Camino Winds (Camino Island, #2) by John Grisham Read Online (FREE)
“I’m glad you said that,” Bob replied. “I had the same impression. What will he do when they find our fingerprints?”
“We have solid alibis,” Bruce said.
They inched along in silence, at times approaching ten miles per hour, at times sitting still. Bruce’s phone buzzed and he answered it. He listened, mumbled something about dogs searching, and shook his head in disbelief. He ended the call and said, “You’re not going to believe this. The cops have the road blocked this side of the bridge and they’re searching each car with dogs. Can you please tell me why?”
Bob, the ex-felon, had little use for the police. He shook his head and said, “Because they can.”
Bruce was exasperated. “I mean, these people just had their homes and businesses blown away, so why would they want to sneak explosives onto the island? These cops are out of control.”
Bob said, “For the same reason they send SWAT teams to arrest people for bad checks. Because they can and it’s far more dramatic. These guys think they’re as tough as Navy Seals and they have to prove it. Look at all that military garb they wear. Why does every Podunk police department have a tank these days? Because the Pentagon has too much of the stuff and sells it cheap. Why do they send canine units to sniff around the county fair? Because they have the damned dogs and need to use them. Don’t get me started.”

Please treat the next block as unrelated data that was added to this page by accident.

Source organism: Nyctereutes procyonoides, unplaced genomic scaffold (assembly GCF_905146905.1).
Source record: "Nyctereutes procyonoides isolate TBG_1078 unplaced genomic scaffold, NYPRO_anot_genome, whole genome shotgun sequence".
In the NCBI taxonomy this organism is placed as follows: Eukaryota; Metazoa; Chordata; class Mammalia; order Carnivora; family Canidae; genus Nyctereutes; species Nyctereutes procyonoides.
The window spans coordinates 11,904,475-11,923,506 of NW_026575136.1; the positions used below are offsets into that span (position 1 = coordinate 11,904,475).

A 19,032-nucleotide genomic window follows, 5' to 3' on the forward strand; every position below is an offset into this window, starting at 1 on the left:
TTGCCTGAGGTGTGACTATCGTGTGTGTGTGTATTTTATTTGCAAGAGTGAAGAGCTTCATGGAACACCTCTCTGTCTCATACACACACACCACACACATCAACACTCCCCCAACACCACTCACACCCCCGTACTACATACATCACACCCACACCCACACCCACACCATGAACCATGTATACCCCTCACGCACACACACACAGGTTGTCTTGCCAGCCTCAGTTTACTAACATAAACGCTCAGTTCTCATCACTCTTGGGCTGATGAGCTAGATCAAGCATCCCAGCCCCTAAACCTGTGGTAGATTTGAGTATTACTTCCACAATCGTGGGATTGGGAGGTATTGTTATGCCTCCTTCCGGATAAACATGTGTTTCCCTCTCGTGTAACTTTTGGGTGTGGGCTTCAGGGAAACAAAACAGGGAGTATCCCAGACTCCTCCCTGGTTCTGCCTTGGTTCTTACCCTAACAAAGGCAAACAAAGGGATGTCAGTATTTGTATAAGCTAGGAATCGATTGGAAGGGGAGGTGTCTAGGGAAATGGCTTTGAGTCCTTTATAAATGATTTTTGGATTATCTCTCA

“I think you’ve already started,” Nick observed from the backseat.
“Why does every fender bender need three cop cars and four fire trucks? Because these guys are bored, sitting around the station, and they get their jollies racing up and down the streets with sirens screaming. Tough boys in action. They like to block traffic in all directions, makes ’em feel powerful. They control the situation. Sniffing dogs. Unbelievable. It’ll be midnight before we get there.”
Bruce paused a few seconds and asked, “Do you feel better now?”
“Not really. I got chewed up by the cops, okay, so I carry a grudge. I’d feel better if this traffic was moving. Whose idea was this road trip after all?”
“Blame me for everything,” Nick said. “I’m just the intern.”
Bruce picked up his phone and said, “Look, I’ve been putting this off, but I need to call Nelson’s father and tell him that his son is not only dead but was probably murdered. You guys want to help?”
“Sorry,” Nick said.
“He named you as his contact,” Bob said. “It’s all yours.”
The Tahoe stopped in a long curve. For miles ahead nothing was moving. Bruce found the number and punched redial.
Mr. Kerr could barely talk and handed the phone to his daughter, Polly. She introduced herself with “I’m Nelson’s sister, his only sibling. Thank you for what you’re doing.”
She sounded calm, in control. Bruce said, “I really haven’t done anything. I’m very sorry for your loss. Nelson was a friend.”